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In 2005-2006, I was working at the FORUM-ASIA Secretariat based in Bangkok. As the conflict escalated in 2006, I decided to go home to Sri Lanka. When I eventually returned to Sri Lanka in early 2007, the experience and skills I had gained during my time in Bangkok, especially personal and professional contacts with human rights defenders (HRDs) in Asia and with regional and international organisations, proved to be crucial and lifesaving.
I left Sri Lanka in late 2004, a time of relative calm provided by a ceasefire. Still human rights abuses took place regularly, including killings, child soldier recruitment, and regular violations of the ceasefire by both the Liberation Tiger of Tamil Eelam (LTTE) and the Sri Lankan Government.
But I came back to chaos. There was large scale enforced disappearances, extra-judicial executions, mass displacement, forcible recruitment including of children, and severe restrictions on traveling and communication. It was also a time where HRDs, including non-governmental organisation (NGO) workers, humanitarian workers, independent journalists, clergy, and opposition politicians with critical views of the Government, were killed, disappeared, detained or threatened. Domestic human rights protection mechanisms, such as the Judiciary, National Human Rights Commission and the Ad Hoc Commissions of Inquiries, had become completely ineffective.
More than 60 Church leaders, journalist, advocates and human rights activists took part in three days advocacy training held in Kathmandu.
The training dealt with biblical perspective on human rights and social justice, general United Nations human rights system and basic advocacy strategies.
Training was organized by Religious Liberty Forum and hosted by ITEEN with the Support from World Evangelical Alliance Religious Liberty Commission (WEA LRC) on 25-27 August 2015. A delegation of five team members from National Christian Evangelical Alliance of Sri Lanka (NCEASL); General Secretary- Godfrey Yogarajah, Director for Missions- Mahesh De Mel, Media & Communications- Jovita Arulanantham, Research and Prayer coordinator- Mike Gabriel and Legal and Advocacy Coordinator- Yamini Ravindran facilitated the entire training sessions.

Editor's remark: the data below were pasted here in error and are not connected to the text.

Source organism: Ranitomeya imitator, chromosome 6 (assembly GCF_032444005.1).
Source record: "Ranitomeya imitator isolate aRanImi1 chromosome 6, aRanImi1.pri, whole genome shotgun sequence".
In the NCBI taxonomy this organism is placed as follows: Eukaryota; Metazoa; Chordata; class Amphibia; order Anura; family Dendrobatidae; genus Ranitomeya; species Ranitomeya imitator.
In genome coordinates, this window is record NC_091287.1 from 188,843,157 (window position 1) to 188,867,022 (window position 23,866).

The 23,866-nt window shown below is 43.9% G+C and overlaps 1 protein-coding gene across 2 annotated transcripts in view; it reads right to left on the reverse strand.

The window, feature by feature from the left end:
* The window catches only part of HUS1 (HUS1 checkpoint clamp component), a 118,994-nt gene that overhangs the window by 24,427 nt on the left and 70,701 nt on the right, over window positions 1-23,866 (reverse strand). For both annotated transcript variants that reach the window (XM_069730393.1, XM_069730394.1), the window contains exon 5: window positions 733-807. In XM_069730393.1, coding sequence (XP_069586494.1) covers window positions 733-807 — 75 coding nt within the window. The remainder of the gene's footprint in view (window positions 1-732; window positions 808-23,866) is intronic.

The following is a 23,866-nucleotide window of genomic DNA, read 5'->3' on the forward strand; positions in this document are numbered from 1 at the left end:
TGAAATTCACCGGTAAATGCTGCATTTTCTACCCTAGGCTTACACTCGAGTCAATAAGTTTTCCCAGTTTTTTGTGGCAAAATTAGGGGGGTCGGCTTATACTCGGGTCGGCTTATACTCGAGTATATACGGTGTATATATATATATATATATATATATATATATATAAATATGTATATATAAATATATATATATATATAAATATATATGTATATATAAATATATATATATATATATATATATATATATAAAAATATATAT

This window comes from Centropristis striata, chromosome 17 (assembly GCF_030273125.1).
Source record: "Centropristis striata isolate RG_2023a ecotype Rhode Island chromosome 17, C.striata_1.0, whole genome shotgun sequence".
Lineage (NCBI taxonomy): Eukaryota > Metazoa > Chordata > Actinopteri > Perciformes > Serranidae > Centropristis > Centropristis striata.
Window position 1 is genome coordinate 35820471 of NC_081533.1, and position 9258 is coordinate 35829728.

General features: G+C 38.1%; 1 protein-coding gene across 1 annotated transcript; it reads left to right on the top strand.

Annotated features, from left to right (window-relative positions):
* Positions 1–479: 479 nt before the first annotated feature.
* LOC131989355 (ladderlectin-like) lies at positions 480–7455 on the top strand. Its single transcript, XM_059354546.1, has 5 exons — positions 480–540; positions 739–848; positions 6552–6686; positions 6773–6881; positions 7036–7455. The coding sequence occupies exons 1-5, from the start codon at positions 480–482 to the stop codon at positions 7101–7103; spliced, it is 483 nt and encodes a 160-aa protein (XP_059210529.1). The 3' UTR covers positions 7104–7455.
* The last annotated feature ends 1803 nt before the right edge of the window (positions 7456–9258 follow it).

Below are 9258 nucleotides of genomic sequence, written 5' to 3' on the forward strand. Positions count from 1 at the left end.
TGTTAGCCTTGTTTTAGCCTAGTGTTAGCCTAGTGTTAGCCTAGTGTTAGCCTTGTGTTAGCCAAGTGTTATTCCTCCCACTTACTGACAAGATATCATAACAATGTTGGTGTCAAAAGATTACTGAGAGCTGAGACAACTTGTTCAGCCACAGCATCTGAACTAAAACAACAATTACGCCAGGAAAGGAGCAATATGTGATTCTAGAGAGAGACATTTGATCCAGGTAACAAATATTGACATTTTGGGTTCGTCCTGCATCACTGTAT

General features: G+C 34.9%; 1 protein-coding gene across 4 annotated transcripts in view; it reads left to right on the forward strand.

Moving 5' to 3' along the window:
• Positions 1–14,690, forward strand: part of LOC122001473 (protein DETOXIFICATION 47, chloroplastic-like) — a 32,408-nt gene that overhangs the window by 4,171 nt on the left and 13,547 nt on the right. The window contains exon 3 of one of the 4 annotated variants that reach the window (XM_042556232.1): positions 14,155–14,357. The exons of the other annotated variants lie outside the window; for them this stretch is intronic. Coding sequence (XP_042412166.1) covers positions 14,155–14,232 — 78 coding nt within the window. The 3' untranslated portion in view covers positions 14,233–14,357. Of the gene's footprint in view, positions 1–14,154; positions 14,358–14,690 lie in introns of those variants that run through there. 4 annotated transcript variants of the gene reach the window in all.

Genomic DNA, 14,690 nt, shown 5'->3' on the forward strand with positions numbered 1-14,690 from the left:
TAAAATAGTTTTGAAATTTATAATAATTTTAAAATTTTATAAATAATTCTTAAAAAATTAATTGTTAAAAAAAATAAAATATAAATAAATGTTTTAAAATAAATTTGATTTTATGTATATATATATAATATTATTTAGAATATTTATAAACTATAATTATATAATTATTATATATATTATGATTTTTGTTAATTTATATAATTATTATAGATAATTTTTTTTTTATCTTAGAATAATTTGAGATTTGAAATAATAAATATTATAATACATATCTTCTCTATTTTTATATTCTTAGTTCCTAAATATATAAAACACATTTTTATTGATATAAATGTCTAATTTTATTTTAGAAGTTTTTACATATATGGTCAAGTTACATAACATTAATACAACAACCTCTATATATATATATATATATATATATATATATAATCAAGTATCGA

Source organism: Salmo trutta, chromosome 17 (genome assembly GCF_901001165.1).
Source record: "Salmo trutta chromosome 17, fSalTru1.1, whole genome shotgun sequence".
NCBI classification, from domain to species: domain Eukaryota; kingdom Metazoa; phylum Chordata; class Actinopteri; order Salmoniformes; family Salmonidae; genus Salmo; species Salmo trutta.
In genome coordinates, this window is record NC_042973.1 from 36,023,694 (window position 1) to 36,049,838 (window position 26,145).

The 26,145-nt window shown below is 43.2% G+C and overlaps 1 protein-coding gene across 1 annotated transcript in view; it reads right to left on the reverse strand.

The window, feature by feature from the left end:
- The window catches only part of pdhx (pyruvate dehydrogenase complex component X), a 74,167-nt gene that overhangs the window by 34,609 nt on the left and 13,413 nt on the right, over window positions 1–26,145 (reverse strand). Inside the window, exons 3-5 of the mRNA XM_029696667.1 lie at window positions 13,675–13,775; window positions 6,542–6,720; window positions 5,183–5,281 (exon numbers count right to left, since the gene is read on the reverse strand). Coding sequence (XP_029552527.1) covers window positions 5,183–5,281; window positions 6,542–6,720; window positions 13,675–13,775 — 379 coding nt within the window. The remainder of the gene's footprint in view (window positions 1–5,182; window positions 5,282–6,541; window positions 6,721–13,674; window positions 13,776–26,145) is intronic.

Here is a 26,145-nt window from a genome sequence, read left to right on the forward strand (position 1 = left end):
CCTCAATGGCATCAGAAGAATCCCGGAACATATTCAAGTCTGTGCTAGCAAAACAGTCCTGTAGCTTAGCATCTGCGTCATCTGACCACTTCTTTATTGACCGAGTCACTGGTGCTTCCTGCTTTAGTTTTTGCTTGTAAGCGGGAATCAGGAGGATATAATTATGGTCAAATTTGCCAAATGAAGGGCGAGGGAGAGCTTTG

Organized during the world day of prayer for human rights defenders and peace builders, this conference gathered members or groups from Kenya, India, Malaysia, Poland, USA. This first part includes a presentation of the program, a prayer time from Africa a spiritual song form Malaysia, and an exposure on the situation and the action with Ukrain, presented by a polish member.
A multicultural and multifaith group of forty people gathered in Bangkok on November 8, 2014 to mark the International Day of Prayer for the Persecuted. Convened by the Christian Youth Development Movement and International Christian Concern, the spirit of the event was captured in the phrase: "If one suffers, we all suffer".
The gathering included Christians, Sikhs and Buddhists who came together to remember the persecuted and to share what their religions offer to the other religions to encourage the acceptance of diversity and respect for all irrespective of creed, ethnicity or nationality.
“Our world is full of immense diversity”, convener Shamiel Saleem said. “And that diversity is reflected in the variety of people at our event. There were people from different countries - Australia, the US, Thailand, India, Norway, Poland, Netherlands, United Kingdom, China, Philippines, Burma and Pakistan.”
For their Excellencies the Ambassadors of the UNESCO Member States
• Concerned by the international news and its implications for the future of peace,
• And building on the Founding Declaration of UNESCO’s Member States “that since wars begin in the minds of men and women, it is in the minds of men and women that the defences of peace must be erected”,
These are contributions to the next Report of Independent Expert on Human Rights and the Environment, John Knox on ‘good practices” about relationship between Human Rights and the Environmental Protection. Deadline: end of August
The Independent Expert on Human Rights and the Environment, John Knox was appointed by the HRC resolution 19/10, since August 2012 to:
• Study the human rights obligations relating to the enjoyment of a safe, clean, healthy and sustainable environment, in consultation with relevant stakeholders;
• Identify, promote and exchange views on best practices relating to the use of human rights obligations and commitments to inform, support and strengthen environmental policy making, especially in the area of environmental protection;